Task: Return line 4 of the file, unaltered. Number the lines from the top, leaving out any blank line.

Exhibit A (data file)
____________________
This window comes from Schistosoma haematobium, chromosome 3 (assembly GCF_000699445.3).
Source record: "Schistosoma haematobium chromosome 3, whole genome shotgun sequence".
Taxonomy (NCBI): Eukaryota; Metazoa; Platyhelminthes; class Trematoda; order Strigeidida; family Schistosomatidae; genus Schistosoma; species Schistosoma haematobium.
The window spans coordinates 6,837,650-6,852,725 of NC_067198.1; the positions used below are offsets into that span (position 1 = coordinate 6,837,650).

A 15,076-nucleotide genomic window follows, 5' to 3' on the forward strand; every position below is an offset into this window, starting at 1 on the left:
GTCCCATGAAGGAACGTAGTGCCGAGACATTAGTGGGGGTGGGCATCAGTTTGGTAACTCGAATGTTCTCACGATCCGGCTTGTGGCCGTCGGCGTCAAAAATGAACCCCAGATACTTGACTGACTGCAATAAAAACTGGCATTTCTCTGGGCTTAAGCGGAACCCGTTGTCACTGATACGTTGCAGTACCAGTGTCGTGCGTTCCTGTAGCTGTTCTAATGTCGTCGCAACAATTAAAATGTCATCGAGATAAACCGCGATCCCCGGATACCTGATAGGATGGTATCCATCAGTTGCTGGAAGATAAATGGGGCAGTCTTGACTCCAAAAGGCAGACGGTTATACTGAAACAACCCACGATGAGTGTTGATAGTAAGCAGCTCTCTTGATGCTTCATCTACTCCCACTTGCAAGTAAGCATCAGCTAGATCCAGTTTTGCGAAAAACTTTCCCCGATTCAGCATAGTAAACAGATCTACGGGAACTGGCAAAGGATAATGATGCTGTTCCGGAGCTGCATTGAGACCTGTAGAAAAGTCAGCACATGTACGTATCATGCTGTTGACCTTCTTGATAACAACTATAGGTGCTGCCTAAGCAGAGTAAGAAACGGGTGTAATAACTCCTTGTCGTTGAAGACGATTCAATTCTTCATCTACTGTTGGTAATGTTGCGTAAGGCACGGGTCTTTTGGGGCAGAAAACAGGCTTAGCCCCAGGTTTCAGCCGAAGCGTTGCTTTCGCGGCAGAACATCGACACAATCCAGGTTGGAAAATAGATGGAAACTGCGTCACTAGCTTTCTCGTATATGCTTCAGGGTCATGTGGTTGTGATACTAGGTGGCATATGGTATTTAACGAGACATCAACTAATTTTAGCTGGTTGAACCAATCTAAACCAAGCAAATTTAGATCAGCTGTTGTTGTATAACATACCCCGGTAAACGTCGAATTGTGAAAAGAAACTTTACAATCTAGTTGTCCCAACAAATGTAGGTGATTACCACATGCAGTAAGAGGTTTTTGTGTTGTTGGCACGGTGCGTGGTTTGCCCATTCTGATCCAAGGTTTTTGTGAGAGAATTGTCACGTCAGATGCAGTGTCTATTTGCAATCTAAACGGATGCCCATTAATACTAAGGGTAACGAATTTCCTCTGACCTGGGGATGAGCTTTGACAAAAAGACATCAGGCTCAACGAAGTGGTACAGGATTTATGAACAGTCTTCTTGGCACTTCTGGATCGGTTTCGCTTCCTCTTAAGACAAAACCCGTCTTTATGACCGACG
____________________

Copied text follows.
The window spans coordinates 6,837,650-6,852,725 of NC_067198.1; the positions used below are offsets into that span (position 1 = coordinate 6,837,650).